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Next: Separation of variables Up: Electrostatics Previous: The method of images

Complex analysis

Let us now investigate another trick for solving Poisson's equation (actually it only solves Laplace's equation). Unfortunately, this method can only be applied in two dimensions.

The complex variable is conventionally written

z = x + {\rm i} y
\end{displaymath} (740)

($z$ should not be confused with a $z$-coordinate: this is a strictly two-dimensional problem). We can write functions $F(z)$ of the complex variable just like we would write functions of a real variable. For instance,
$\displaystyle F(z)$ $\textstyle =$ $\displaystyle z^2,$ (741)
$\displaystyle F(z)$ $\textstyle =$ $\displaystyle \frac{1}{z}.$ (742)

For a given function, $F(z)$, we can substitute $z=x +{\rm i} y$ and write
F(z) = U(x, y) + {\rm i} V(x, y),
\end{displaymath} (743)

where $U$ and $V$ are two real two-dimensional functions. Thus, if
F(z) = z^2,
\end{displaymath} (744)

F(x + {\rm i} y) = (x+{\rm i} y)^2 = (x^2-y^2) + 2 {\rm i}  x y,
\end{displaymath} (745)

$\displaystyle U(x, y)$ $\textstyle =$ $\displaystyle x^2 - y^2,$ (746)
$\displaystyle V(x, y)$ $\textstyle =$ $\displaystyle 2  x y.$ (747)

We can define the derivative of a complex function in just the same manner as we would define the derivative of a real function. Thus,

\frac{dF}{dz} = _{\lim \vert\delta z\vert\rightarrow\infty}
\frac{F(z+\delta z) - F(z) }{\delta z}.
\end{displaymath} (748)

However, we now have a slight problem. If $F(z)$ is a ``well-defined'' function (we shall leave it to the mathematicians to specify exactly what being well-defined entails: suffice to say that most functions we can think of are well-defined) then it should not matter from which direction in the complex plane we approach $z$ when taking the limit in Eq. (748). There are, of course, many different directions we could approach $z$ from, but if we look at a regular complex function, $F(z) = z^2$ (say), then
\frac{dF}{dz} = 2  z
\end{displaymath} (749)

is perfectly well-defined, and is, therefore, completely independent of the details of how the limit is taken in Eq. (748).

The fact that Eq. (748) has to give the same result, no matter which path we approach $z$ from, means that there are some restrictions on the functions $U$ and $V$ in Eq. (743). Suppose that we approach $z$ along the real axis, so that $\delta z = \delta x$. Then,

$\displaystyle \frac{dF}{dz}$ $\textstyle =$ $\displaystyle _{\lim \vert\delta x\vert\rightarrow 0}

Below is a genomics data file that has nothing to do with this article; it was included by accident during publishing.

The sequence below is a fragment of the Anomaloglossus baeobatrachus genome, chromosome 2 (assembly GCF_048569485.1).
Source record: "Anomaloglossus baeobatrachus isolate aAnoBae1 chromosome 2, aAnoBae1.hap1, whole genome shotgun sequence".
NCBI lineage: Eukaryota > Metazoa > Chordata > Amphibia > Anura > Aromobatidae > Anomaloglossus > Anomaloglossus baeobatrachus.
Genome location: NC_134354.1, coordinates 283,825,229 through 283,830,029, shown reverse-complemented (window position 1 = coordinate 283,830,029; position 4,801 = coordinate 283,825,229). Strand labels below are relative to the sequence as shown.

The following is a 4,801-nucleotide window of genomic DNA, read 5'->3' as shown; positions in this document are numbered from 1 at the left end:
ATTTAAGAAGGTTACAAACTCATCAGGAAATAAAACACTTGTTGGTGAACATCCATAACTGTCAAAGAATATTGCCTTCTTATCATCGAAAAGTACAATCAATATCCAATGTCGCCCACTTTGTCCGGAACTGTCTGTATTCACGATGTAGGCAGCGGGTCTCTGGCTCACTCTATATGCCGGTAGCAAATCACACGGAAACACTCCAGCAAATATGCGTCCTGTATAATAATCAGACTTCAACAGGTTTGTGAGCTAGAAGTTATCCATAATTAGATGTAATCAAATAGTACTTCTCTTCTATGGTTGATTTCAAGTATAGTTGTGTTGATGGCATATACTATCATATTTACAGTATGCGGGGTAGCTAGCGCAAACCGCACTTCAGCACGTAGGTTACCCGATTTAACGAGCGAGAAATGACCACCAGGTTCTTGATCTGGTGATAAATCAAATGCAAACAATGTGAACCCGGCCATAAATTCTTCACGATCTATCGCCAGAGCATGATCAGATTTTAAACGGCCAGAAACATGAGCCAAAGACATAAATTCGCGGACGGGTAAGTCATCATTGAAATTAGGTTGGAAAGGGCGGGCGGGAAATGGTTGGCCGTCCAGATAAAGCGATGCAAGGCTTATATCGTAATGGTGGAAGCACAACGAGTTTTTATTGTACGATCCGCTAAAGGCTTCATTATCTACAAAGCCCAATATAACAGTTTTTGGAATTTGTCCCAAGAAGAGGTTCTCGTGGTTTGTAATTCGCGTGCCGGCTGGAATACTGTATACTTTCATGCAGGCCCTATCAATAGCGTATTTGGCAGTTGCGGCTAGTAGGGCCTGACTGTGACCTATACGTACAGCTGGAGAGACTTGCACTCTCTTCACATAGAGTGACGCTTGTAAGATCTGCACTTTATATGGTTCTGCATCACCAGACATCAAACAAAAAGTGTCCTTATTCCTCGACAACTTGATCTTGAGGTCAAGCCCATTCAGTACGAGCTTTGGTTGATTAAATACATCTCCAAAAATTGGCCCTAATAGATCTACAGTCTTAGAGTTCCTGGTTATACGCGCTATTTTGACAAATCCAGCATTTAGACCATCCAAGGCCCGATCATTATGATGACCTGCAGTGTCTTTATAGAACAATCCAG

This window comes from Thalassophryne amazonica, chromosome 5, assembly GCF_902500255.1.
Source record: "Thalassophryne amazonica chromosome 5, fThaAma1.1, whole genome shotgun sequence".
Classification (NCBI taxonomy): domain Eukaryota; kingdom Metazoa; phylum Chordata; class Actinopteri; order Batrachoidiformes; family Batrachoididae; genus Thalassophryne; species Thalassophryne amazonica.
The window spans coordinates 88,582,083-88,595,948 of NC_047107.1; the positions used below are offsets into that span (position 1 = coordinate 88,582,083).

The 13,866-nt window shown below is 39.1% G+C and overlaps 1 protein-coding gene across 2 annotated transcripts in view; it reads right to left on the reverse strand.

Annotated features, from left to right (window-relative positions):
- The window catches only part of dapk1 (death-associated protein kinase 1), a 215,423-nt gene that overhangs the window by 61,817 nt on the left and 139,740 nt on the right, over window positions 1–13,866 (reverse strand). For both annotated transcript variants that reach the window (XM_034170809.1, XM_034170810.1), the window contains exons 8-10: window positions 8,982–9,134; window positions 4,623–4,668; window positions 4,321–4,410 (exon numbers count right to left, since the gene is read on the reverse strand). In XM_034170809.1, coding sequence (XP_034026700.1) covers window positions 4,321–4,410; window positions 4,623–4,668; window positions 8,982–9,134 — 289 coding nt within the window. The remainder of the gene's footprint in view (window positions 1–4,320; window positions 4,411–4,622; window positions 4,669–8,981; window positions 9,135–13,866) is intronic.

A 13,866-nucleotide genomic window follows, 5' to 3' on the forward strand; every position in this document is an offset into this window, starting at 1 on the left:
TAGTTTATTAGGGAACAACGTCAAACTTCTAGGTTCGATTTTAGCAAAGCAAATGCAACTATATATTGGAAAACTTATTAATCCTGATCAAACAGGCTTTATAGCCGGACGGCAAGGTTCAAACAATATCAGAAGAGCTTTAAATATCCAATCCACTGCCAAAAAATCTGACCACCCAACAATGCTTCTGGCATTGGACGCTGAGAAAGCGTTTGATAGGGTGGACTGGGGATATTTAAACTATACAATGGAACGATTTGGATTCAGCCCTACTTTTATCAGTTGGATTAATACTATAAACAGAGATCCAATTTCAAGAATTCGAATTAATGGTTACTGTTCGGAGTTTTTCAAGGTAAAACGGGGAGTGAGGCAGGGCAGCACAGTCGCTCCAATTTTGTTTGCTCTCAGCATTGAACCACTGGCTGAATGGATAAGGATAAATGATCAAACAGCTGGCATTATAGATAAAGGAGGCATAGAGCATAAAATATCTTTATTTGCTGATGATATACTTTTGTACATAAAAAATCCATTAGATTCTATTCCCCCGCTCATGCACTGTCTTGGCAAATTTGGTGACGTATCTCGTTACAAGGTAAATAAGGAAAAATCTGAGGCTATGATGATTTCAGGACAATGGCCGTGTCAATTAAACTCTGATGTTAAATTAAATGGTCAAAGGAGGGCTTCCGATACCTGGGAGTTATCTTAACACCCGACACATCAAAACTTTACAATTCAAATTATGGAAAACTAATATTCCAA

\frac{U(x+\delta x, y) + {\rm i}  V(x+\delta x, y) - U(x, y) - {\rm i} 
V(x,y)}{\delta x}$  
  $\textstyle =$ $\displaystyle \frac{\partial U}{\partial x} + {\rm i}  \frac{\partial V}
{\partial x}.$ (750)

Suppose that we now approach $z$ along the imaginary axis, so that $\delta z
= {\rm i} \delta y$. Then,
$\displaystyle \frac{dF}{dz}$ $\textstyle =$ $\displaystyle _{\lim \vert\delta y\vert\rightarrow 0}
\frac{U(x, y+\delta y) + {\rm i}  V(x, y+\delta y) - U(x, y) - {\rm i} 
V(x,y)}{{\rm i} \delta y}$  
  $\textstyle =$ $\displaystyle -{\rm i} \frac{\partial U}{\partial y} + \frac{\partial V}
{\partial y}.$ (751)

If $F(z)$ is a well-defined function then its derivative must also be well-defined, which implies that the above two expressions are equivalent. This requires that
$\displaystyle \frac{\partial U}{\partial x}$ $\textstyle =$ $\displaystyle \frac{\partial V}{\partial y},$ (752)
$\displaystyle \frac{\partial V}{\partial x}$ $\textstyle =$ $\displaystyle -\frac{\partial U}{\partial y}.$ (753)

These are called the Cauchy-Riemann relations, and are, in fact, sufficient to ensure that all possible ways of taking the limit (748) give the same answer.

So far, we have found that a general complex function $F(z)$ can be written

F(z) = U(x, y) + {\rm i} V(x, y),
\end{displaymath} (754)

where $z=x +{\rm i} y$. If $F(z)$ is well-defined then $U$ and $V$ automatically satisfy the Cauchy-Riemann relations. But, what has all of this got to do with electrostatics? Well, we can combine the two Cauchy-Riemann relations. We get
\frac{\partial^2 U}{\partial x^2} = \frac{\partial}{\partial...
... - \frac{\partial}{\partial y} \frac{\partial U}
{\partial y},
\end{displaymath} (755)

\frac{\partial^2 V}{\partial x^2} = -\frac{\partial}{\partia...
... - \frac{\partial}{\partial y} \frac{\partial V}
{\partial y},
\end{displaymath} (756)

which reduce to
$\displaystyle \frac{\partial^2 U}{\partial x^2} + \frac{\partial^2 U}{\partial y^2}$ $\textstyle =$ $\displaystyle 0,$ (757)